Eight Strategies for Doing the Work: Surfacing the Social Context of Sexual Violence in Therapeutic Settings

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A counsellor or therapist can intentionally integrate a systemic understanding of sexual violence in the following ways:

  1. Clearly name sexual violence as violence:
    • “Even if you had been drinking, you still had the right to say yes or no. If you did not consent, it’s sexual assault.”
    • “If you were a child and he was an adult, this was not a ‘sexual relationship’.  It was sexual abuse.”
  2. Identify victim-blaming myths and rhetoric in media stories of sexual violence, or other public discussion of sexual violence:
    • “This columnist suggests that false-reporting of sexual assault is a common problem.  In fact, we know that sexual assault is an under-reported crime, and for many reasons.  What reasons can you think of that victims don’t report?”
  3. Challenge victim-blaming myths and rhetoric in counselling sessions:
    • “Let’s go back a moment, to where you said you ‘started things’ by agreeing to get a ride home with him.  I want to say that agreeing to a ride home is just a ride home: you didn’t start anything.  What happened was not what you wanted, and it wasn’t your fault.”
  4. Be aware of victim-blaming myths, rhetoric or thoughts in oneself -- or one’s personal reactions to the service-user/client.  Work to recognize and question disapproving or interrogative responses to survivors’ stories in yourself.  In addition, always consider integrating strategies to support yourself in doing this challenging work!  
    For example:
    • Regular and as-needed debriefing with colleagues and supervisors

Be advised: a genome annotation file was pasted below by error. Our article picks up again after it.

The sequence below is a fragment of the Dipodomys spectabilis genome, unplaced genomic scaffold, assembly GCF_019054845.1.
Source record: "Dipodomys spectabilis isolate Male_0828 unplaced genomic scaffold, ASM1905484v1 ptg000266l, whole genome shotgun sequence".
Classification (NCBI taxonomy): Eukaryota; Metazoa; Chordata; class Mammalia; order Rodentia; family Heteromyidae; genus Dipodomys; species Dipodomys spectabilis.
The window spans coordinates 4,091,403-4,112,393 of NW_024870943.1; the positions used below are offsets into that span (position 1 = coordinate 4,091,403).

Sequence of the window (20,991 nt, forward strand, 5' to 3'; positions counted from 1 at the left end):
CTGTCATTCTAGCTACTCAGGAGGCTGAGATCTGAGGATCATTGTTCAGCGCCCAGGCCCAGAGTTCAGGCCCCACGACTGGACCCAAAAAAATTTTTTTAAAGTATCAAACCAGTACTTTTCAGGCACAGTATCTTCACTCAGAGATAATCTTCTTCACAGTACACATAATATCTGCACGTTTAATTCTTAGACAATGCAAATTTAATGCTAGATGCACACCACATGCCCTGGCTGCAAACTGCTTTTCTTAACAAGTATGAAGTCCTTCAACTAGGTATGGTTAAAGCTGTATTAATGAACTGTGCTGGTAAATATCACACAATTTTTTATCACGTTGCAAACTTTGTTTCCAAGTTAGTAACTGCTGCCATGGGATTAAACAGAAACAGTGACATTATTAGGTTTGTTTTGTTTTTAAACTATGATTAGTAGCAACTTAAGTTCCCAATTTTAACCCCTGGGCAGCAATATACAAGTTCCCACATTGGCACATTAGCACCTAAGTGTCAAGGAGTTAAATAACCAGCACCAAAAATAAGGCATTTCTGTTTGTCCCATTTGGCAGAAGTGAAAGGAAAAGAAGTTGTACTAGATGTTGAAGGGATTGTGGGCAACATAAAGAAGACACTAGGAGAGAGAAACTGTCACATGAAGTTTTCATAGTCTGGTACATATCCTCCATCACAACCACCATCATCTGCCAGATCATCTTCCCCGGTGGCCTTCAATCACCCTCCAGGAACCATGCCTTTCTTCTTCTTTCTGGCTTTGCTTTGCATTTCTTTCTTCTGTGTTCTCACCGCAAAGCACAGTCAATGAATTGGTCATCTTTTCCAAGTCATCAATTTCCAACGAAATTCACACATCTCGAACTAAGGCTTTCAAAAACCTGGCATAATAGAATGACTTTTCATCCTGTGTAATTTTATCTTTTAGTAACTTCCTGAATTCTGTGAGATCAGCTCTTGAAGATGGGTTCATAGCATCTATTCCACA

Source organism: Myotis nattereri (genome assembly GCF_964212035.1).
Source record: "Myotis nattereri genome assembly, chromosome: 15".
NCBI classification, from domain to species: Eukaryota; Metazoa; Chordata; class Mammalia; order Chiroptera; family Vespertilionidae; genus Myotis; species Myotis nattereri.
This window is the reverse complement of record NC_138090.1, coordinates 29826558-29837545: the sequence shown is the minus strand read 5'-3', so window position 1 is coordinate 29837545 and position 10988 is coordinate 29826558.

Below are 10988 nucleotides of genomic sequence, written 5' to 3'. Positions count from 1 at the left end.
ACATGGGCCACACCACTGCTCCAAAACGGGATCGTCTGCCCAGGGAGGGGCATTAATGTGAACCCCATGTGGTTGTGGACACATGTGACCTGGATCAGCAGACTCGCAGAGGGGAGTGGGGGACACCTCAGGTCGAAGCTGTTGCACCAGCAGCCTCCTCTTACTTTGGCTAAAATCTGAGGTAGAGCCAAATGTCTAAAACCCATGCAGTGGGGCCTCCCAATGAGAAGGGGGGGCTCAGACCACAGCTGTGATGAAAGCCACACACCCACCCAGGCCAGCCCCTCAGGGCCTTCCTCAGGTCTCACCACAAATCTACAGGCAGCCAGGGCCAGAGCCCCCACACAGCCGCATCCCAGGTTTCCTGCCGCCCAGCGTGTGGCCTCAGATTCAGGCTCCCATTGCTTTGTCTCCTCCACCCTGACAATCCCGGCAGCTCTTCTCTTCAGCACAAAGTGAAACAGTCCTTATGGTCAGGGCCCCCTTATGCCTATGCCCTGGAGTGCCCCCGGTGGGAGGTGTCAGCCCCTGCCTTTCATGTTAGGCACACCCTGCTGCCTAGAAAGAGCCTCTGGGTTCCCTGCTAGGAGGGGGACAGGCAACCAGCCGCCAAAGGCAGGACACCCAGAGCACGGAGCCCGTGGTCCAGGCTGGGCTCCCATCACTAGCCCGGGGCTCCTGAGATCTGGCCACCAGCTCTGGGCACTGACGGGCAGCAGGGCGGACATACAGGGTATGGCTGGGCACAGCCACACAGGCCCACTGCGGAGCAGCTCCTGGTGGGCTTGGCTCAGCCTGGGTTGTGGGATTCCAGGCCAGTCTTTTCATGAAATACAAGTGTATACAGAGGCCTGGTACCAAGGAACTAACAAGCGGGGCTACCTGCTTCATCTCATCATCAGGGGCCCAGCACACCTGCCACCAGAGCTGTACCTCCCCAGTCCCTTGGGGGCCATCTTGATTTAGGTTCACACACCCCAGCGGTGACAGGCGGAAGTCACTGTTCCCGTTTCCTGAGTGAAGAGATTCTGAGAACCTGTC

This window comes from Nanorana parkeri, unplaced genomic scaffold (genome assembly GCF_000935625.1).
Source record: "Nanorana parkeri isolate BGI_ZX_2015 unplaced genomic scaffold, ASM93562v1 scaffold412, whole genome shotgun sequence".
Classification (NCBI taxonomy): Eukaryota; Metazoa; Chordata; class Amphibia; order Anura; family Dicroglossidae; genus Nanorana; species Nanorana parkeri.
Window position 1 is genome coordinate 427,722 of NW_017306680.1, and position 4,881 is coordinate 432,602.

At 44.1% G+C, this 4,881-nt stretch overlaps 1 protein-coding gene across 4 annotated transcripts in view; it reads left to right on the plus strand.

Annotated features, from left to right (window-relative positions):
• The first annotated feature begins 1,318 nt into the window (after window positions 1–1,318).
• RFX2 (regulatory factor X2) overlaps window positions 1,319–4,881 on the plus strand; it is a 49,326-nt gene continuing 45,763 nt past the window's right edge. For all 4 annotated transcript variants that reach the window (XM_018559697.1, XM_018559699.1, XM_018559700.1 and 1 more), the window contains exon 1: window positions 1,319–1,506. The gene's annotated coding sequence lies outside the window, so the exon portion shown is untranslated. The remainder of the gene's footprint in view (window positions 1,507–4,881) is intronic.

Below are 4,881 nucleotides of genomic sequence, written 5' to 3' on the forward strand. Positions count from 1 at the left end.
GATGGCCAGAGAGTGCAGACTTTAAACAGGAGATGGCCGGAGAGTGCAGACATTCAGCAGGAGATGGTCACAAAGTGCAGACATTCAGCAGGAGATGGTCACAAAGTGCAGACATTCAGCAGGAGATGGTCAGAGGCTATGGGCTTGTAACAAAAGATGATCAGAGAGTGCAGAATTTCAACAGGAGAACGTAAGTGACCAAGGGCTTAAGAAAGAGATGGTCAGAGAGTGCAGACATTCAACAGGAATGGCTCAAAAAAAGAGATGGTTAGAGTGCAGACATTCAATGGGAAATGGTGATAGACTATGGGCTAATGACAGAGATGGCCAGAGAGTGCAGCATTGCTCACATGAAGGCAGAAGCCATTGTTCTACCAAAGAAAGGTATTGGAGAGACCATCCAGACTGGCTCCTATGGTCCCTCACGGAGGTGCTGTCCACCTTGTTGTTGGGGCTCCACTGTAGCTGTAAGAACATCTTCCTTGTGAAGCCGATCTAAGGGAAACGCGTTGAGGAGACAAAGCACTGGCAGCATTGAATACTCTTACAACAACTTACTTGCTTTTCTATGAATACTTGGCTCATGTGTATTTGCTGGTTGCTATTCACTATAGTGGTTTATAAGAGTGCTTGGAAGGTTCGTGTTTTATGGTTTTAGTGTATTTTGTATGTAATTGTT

• Use of supervision or case management support discussions
    • Awareness of self-care, vicarious trauma response, or defensiveness/resistance to service-users due to professional or personal fatigue
    • Planning for respite J such as vacation periods, professional development, and connection with family, friends and colleagues outside of the workplace
  5. Encourage survivors to think critically about how women, girls and femininity are valued (or not valued), and how this impacts social norms about sexual assault:
    • “Too often, “good” women and girls are expected to control their own sexuality, as well as the sexuality of others.  But all women and girls have the right to be sexual when they choose to.”
    • “We often get the message that if women behave in the right way, they won’t get sexually assaulted.  These messages are harmful to all women – they are additionally harmful to women who are sexually assaulted.”
  6. Make explicit stereotypes, oppressive stigma and myths about sexual violence in media stories, or in other public discussions:
    • “This magazine story suggests that incest is only a problem in poor families.  But we know that sexual abuse affects families from all classes.”
  7. Name and discuss forms of oppression that are present in service-user/clients’ personal stories (that is, in their lived experience):
    • “It should not matter that you were a teenager and he was an adult.  You still had the right to be believed when you told what happened. All of us have the right to be heard and believed.”
  8. Describe how women’s experiences of violence are different than men’s experiences of violence – and, where appropriate, sharing examples, anecdotes or statistics to help illustrate this.

For a fuller discussion read:

Pietsch, N. (April 2014).  Doing the Work: Surfacing the Social Context of Sexual Violence in Therapeutic SettingsLearning Network Brief (19).  London, Ontario: Learning Network, Centre for Research and Education on Violence Against Women and Children.  http://www.vawlearningnetwork.ca/sites/vawlearningnetwork.ca/files/L_B_19.pdf.

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